Palominos are big rabbits with a unique golden coat, which earned them their name, as it is reminiscent of the palomino horse.
They make playful, affectionate, sociable pets, and they are known as a sturdy breed.
They aren’t easily injured by excessively exuberant small children, and they are not intimidated by smaller dogs and cats.
In this article, we will tell you everything you need to know about this relatively rare rabbit.
We will tell you a little about the history of the breed, variations in appearance, the temperament and behavior you can expect from your golden rabbit, and how to give your Palomino a happy, healthy home.
But first, let’s start with an overview of the essential facts about this amazing breed.
Essential Facts About Palomino Rabbits
Size: 9 to 10 pounds (4 to 4.5 kilograms).
Colors: Golden, lynx. Brown eyes.
Longevity: 5 to 8 years. Can live longer with good care.
Diet: Timothy hay or rabbit food pellets containing 20% fiber from timothy hay. Alfalfa hay can give Palomino rabbits kidney stones. Limit carrots to one a day. No dog or cat food.
Housing: Needs a two-story hutch with 24 inches by 36 inches (60 by 90 cm) of floor space on each level, plus 15 inches (38 cm) clearance on each floor for its ears. This rabbit needs some time in a very large room of its own or supervised playtime in the backyard every day.
Great pet rabbits for children.
History of the Palomino Rabbit
Rabbit breeder Mark Young, who lived in the town of Coulee Dam on the Columbia River in Washington State, bred the first Palomino rabbits in the first half of the twentieth century.
Young began raising rabbits for meat in 1910. He became interested in raising show rabbits, so he started saving young rabbits that had a buckskin or light yellow color to use as breeding stock.
He never disclosed what kinds of rabbits he bred with his buckskin and light yellow bunnies.
By 1951, Young decided he had perfected a new breed of rabbit he decided to call the American Beige.
The next year, he started calling his rabbits Washingtonians.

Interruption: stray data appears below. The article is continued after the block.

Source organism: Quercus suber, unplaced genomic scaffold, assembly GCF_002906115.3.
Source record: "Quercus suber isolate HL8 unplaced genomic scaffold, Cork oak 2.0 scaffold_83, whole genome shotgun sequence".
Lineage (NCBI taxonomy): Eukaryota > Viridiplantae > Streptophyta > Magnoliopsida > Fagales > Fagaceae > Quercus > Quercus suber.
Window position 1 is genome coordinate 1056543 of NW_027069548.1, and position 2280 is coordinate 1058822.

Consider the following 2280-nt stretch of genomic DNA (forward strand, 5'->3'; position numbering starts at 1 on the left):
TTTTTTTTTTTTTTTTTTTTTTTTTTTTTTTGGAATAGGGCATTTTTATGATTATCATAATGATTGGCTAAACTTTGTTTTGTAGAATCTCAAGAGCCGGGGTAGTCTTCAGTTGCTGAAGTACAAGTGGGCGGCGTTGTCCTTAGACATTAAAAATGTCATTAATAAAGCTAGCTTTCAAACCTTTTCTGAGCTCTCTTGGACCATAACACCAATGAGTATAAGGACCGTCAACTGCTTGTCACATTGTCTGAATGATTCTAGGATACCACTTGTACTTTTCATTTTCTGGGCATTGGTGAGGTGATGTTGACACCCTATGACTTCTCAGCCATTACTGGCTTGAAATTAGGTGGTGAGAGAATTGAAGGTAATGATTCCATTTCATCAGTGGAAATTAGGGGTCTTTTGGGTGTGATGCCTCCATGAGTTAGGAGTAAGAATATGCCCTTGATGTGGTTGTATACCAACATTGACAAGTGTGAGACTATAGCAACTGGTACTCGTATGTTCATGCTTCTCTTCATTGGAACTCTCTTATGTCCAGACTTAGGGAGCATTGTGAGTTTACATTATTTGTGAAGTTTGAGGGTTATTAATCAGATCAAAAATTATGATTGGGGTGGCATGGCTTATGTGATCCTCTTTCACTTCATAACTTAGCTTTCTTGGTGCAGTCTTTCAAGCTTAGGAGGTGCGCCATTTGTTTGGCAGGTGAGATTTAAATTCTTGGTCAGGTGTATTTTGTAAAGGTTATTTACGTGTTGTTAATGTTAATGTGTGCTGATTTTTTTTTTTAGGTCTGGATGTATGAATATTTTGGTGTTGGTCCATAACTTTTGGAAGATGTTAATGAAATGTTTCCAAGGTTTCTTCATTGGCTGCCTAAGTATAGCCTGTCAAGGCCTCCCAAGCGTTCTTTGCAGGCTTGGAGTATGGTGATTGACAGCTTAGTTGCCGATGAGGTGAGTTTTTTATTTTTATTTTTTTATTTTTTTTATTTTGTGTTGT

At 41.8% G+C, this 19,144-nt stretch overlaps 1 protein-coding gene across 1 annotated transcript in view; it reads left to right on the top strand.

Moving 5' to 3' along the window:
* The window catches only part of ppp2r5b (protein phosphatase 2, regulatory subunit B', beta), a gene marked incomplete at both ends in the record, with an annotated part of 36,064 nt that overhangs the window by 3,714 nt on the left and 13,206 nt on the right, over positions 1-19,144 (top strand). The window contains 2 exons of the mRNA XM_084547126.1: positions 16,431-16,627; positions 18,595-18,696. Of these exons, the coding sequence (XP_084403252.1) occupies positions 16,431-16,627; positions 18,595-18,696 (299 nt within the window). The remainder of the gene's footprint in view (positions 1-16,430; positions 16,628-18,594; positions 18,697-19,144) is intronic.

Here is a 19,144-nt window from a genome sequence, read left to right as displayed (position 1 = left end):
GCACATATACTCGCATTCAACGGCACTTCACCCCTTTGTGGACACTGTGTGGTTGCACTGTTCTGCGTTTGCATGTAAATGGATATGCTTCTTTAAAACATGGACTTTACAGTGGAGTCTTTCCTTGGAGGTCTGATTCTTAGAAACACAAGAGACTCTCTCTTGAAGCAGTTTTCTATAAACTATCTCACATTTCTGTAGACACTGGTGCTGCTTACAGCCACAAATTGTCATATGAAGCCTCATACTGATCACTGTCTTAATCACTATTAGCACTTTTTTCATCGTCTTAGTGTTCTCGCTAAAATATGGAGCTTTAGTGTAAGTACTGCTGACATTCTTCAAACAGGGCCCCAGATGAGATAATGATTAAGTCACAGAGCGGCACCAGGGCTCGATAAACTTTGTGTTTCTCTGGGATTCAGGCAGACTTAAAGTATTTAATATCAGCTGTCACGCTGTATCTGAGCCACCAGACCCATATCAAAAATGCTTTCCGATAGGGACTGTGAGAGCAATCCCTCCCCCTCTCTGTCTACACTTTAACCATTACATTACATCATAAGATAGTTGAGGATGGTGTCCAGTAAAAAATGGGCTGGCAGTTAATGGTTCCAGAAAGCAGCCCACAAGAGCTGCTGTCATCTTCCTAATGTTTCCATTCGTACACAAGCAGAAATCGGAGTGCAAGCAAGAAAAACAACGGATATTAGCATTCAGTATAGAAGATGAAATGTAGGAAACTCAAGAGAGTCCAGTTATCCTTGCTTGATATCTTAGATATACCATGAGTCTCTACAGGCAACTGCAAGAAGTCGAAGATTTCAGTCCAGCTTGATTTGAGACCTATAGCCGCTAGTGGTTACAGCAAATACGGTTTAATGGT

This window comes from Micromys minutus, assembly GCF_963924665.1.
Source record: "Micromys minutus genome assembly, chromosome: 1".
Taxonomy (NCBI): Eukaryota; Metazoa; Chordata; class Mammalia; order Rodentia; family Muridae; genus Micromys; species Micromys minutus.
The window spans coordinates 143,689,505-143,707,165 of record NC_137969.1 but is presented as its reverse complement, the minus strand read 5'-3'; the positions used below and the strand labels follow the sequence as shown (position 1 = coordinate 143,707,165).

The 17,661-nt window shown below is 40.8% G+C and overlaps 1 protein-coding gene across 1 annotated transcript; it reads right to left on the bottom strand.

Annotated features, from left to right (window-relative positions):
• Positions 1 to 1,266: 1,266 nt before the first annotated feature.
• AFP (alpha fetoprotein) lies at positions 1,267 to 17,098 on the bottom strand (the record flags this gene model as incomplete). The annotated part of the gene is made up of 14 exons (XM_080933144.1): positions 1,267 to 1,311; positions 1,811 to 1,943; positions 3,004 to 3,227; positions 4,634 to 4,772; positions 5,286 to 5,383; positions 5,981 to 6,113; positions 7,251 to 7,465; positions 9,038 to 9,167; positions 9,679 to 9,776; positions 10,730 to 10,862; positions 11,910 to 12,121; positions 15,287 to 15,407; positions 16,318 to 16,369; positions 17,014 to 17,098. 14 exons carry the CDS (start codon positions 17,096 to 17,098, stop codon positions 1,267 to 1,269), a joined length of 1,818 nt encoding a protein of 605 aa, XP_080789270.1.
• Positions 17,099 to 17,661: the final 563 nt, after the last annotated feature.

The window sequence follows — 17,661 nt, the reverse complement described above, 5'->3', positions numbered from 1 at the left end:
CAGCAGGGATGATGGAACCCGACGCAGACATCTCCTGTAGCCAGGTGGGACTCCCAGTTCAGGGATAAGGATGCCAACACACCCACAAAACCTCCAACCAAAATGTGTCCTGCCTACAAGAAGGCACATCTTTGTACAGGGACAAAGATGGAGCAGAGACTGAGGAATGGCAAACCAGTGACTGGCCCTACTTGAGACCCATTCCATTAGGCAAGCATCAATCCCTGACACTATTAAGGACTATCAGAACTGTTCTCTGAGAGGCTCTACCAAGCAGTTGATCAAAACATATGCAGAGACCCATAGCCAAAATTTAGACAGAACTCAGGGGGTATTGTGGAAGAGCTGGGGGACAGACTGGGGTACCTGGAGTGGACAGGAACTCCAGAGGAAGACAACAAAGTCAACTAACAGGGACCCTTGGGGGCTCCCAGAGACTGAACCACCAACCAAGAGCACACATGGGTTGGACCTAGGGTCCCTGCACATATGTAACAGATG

Young wasn’t happy with that name, either.
At the 1952 convention of the American Rabbit Breeders Association he placed an empty coffee can next to his show rabbits and asked people to drop in a slip of paper with a suggested name for his breed.
The name “Palomino” won out and his rabbits were recognized by the American Rabbit Breeders Association in 1957 under that name.
The first variety of Palomino rabbits officially recognized by the American Rabbit Breeders Association was the Palomino Lynx.
This variety has a pearl gray coat diluted by a tint of orange-beige. In 1958, the Association recognized Young’s Golden Palomino rabbits. They have remained the more popular variety of the breed ever since.
You can recognize Golden Palomino rabbits at a distance by their solid fawny orange color. They are hard to find, but they make great show rabbits and great pets.
Appearance of the Palomino Rabbit
Palomino rabbits have two main color varieties: golden and lynx.
The golden variety has a beautiful fawny brown color, while the lynx variety has a lighter, more grayish hue.
Both types have brown eyes, a characteristic that distinguishes them from other breeds.
Palomino rabbits have short to medium rollback coat.
They have a light cream-colored undercoat and a golden-brown overcoat that might have some streaks of white throughout.
This means your Palomino rabbit’s fur will feel and look unique. However, it doesn’t require much maintenance to remain looking great.
Commercial Body Type
Palomino rabbits are considered a large breed, weighing anywhere from 8 to 10 lbs when fully grown.